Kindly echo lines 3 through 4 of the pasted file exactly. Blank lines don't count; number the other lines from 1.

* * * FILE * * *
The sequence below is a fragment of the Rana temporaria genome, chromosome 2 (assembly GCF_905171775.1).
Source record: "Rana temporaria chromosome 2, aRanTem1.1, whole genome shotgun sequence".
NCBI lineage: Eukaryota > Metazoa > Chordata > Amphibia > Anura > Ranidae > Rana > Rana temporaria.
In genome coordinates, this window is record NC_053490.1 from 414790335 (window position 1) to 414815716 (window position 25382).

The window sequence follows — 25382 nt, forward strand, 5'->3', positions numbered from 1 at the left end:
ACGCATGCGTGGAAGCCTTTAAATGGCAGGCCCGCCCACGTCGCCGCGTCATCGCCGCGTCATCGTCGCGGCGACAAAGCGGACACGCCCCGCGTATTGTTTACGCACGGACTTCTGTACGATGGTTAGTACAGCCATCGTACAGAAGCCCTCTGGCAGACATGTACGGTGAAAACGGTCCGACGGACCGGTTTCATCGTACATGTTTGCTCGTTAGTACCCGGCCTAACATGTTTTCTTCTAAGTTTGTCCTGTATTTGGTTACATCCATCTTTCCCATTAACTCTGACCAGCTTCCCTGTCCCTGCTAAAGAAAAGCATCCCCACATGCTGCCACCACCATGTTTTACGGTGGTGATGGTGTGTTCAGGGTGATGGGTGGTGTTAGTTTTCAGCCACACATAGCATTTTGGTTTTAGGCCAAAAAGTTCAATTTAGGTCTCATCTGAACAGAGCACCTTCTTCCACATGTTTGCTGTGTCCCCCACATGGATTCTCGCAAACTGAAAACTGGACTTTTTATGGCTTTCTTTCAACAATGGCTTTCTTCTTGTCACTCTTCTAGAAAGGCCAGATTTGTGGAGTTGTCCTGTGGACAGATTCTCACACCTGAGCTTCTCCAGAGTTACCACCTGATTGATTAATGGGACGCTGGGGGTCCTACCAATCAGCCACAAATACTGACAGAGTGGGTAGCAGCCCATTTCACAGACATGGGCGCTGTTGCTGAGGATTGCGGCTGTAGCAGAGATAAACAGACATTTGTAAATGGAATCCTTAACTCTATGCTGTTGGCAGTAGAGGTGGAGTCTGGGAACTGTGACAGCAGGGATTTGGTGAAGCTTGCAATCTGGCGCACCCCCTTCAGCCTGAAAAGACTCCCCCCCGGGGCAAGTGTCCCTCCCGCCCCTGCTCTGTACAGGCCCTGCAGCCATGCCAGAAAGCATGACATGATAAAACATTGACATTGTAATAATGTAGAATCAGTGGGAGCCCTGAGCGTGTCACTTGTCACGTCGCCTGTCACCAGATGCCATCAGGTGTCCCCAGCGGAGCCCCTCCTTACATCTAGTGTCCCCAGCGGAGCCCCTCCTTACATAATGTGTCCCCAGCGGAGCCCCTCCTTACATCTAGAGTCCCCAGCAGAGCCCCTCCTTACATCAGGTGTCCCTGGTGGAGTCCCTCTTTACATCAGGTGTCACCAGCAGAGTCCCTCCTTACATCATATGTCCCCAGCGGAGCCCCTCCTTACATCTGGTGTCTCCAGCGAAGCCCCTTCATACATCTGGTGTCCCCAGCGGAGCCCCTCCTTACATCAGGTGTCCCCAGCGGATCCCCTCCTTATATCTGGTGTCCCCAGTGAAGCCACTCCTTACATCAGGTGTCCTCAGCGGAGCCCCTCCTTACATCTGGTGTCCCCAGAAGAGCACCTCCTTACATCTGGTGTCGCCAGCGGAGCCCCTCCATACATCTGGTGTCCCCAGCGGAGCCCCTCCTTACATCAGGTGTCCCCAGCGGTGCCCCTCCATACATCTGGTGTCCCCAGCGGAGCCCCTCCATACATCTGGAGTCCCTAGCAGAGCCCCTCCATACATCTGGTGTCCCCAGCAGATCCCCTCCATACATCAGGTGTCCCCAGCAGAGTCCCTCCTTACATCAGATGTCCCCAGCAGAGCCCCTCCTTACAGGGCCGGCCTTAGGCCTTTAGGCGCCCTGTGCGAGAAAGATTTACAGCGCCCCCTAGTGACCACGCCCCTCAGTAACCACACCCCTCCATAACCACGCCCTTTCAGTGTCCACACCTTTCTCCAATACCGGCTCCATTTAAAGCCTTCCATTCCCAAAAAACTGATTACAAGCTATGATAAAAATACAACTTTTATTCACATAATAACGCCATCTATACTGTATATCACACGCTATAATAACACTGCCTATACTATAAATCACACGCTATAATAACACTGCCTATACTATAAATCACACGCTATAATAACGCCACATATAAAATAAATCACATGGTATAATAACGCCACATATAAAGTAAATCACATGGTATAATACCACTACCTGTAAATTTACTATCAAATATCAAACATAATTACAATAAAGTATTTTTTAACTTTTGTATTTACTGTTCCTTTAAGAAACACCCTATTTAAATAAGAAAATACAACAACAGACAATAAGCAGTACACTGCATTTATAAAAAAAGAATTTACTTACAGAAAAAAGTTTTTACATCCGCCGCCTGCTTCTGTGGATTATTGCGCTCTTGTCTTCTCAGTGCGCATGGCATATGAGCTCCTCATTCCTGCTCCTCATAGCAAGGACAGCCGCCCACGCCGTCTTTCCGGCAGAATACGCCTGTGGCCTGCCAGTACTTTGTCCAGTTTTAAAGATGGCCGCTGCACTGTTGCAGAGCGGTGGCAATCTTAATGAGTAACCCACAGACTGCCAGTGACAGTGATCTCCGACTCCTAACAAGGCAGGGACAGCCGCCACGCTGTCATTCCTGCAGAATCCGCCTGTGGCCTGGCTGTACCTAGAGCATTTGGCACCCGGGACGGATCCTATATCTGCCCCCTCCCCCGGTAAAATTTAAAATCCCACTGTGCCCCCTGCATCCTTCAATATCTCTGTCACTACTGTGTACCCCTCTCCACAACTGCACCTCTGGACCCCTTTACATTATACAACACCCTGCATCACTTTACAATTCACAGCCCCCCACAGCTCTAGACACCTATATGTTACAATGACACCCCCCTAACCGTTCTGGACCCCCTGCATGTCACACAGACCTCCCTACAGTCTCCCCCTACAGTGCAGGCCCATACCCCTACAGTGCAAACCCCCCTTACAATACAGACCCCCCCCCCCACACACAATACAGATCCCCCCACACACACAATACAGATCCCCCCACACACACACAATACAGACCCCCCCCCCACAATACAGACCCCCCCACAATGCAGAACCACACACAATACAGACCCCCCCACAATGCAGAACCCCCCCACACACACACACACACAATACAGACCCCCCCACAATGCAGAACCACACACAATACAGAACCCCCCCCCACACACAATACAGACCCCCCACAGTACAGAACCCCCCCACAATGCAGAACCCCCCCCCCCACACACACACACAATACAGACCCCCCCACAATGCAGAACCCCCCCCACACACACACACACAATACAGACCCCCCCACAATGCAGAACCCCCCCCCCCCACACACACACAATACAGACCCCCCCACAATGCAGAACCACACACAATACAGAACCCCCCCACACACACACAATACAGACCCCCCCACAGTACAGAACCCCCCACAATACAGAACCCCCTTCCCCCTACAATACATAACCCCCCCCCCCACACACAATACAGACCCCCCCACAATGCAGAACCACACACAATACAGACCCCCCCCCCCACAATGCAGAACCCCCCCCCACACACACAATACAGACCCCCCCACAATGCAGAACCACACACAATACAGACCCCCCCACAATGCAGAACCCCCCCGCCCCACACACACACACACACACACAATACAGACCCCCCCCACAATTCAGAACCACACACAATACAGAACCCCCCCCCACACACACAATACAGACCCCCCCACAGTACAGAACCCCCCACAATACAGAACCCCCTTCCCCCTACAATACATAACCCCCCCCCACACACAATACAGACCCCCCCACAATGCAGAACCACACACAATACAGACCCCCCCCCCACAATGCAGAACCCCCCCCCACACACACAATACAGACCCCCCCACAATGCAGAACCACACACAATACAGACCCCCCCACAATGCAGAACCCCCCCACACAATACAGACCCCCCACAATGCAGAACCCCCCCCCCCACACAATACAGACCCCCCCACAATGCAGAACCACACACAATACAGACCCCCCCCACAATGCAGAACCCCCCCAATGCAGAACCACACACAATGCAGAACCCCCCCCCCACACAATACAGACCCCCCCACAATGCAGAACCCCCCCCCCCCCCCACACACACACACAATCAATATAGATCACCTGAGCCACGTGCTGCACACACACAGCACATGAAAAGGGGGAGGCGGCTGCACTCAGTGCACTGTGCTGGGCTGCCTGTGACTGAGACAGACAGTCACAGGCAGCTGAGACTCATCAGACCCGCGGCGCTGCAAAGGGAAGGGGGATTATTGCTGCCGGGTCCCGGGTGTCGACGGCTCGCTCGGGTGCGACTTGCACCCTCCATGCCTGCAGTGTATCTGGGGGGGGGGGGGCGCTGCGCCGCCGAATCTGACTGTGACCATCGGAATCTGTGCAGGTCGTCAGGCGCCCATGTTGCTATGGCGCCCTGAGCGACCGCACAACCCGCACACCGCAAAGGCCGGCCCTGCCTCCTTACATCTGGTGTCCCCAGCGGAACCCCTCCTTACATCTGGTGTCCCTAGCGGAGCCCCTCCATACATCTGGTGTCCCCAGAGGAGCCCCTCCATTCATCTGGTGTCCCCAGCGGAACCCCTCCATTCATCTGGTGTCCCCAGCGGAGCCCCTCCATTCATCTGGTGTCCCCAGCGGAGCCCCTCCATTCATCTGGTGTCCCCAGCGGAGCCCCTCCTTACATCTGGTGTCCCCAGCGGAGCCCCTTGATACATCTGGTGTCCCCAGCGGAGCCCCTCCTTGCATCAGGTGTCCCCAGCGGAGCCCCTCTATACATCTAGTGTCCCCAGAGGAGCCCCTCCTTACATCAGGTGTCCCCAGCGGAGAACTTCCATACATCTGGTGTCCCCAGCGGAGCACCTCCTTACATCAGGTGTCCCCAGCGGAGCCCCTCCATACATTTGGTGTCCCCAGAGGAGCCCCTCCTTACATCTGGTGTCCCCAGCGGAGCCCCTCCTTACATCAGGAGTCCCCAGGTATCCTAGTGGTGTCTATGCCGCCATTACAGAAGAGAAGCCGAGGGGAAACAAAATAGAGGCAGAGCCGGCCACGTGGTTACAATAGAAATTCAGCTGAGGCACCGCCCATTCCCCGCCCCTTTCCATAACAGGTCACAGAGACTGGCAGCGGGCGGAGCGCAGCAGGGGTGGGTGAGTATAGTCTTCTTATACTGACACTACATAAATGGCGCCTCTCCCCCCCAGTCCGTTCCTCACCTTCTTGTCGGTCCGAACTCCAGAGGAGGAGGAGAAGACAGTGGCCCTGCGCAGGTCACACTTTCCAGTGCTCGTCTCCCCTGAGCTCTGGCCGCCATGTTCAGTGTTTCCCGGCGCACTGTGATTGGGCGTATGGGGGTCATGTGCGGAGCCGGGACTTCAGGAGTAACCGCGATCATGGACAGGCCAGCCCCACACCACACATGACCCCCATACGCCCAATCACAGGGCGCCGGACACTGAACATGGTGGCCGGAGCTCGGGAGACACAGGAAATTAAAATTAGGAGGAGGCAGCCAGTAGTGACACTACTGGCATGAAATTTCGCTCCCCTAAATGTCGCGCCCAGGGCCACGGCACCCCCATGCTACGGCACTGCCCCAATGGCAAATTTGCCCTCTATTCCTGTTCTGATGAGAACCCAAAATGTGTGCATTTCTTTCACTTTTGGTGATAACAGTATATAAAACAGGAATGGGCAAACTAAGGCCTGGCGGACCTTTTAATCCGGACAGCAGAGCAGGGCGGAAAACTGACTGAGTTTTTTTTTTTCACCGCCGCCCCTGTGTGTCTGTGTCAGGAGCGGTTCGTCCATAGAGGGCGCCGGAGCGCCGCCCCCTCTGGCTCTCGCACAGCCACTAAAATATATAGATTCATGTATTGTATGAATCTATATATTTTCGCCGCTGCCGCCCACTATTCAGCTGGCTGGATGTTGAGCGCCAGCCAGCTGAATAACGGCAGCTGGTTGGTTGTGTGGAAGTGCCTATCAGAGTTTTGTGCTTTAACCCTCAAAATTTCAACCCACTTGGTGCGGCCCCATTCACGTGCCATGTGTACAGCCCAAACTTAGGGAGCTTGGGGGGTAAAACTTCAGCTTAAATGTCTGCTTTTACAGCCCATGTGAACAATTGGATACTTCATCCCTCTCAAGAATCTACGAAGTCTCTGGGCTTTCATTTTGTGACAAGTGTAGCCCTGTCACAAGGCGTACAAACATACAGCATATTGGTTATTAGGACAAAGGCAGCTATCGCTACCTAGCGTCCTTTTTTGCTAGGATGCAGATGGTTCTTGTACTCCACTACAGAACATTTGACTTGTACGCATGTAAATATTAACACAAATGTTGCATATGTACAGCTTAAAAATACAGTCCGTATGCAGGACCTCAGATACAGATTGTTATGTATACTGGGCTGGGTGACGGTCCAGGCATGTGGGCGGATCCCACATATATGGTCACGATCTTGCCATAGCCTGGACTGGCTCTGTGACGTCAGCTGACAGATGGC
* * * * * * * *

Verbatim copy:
NCBI lineage: Eukaryota > Metazoa > Chordata > Amphibia > Anura > Ranidae > Rana > Rana temporaria.
In genome coordinates, this window is record NC_053490.1 from 414790335 (window position 1) to 414815716 (window position 25382).